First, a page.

By Shankar Vedantam
Washington Post Staff Writer
Tuesday, May 5, 2009
As new swine flu cases continue to be reported, what precautions are recommended for individuals and families? We asked Andrew Pekosz, an associate professor of molecular microbiology and immunology at the Johns Hopkins Bloomberg School of Public Health in Baltimore, who has been answering our questions about swine flu. Here are some of his responses.
What kind of personal measures can I take to protect myself against the flu?
There are a few simple things that will make a big difference. First, wash your hands with soap and water for at least 20 seconds, several times a day. This eliminates influenza and other pathogens that you may have come in contact with. An alcohol-based hand-sanitizing gel would also work. Second, when you sneeze or cough, place your nose and mouth over a disposable tissue or into your shirtsleeve. This will prevent influenza and other pathogens from being sent into the air toward others.
Should I travel by car instead of public transportation?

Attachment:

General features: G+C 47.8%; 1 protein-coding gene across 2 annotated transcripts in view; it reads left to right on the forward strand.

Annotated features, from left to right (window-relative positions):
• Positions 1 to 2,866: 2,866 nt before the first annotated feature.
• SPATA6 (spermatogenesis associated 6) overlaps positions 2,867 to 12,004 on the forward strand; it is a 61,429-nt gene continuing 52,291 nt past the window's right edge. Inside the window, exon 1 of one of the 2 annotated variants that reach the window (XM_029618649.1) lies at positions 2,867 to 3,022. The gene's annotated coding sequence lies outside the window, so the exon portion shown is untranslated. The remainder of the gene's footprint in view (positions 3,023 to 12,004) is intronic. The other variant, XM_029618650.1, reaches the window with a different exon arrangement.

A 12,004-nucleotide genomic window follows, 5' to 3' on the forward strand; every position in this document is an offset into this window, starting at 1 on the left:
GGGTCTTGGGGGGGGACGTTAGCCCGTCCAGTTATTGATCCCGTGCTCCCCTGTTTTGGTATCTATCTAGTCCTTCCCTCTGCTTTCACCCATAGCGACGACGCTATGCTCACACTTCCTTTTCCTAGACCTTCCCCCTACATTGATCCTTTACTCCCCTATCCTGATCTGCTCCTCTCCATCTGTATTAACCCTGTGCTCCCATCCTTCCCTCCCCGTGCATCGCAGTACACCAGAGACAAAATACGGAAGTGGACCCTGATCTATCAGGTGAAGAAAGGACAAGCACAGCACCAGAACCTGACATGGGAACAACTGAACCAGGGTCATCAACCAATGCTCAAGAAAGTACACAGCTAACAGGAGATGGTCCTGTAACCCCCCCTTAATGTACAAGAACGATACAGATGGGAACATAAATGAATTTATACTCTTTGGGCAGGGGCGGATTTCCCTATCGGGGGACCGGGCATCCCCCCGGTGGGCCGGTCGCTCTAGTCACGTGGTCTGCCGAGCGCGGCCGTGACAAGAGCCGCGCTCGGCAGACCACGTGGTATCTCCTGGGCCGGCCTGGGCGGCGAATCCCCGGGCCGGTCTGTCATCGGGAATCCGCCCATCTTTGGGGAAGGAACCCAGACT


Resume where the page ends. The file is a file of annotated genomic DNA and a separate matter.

At this time, there is no reason for people to avoid public transportation unless they themselves are sick.
Should I wear a mask to the supermarket?
No. There are not enough cases in the area to merit taking this kind of precaution.
Should I cancel a regular physical to avoid the risk of being at the doctor's office with infected people?
There are not enough cases of influenza in the area for this to be a concern. Physicians' offices and emergency rooms should have specialized plans for bringing in sick individuals for treatment that will minimize contact with other patients.
You are a public health professional. Might my personal doctor have different recommendations for me? I hate to sound selfish, but I care most about myself and my family.
You should always seek medical advice from your family physician. My comments should not be taken as personal medical advice; rather, they are meant to clarify scientific facts and provide guidance from a public health point of view.
Can you really catch flu by touching your eyes? I've heard that, but it's hard to believe.
There is one strain of flu, H7N7, which has been associated with eye infections, but this isn't a concern in the United States at this time. Bringing your hands close to your face increases the chances of exposing yourself to influenza by breathing it in.
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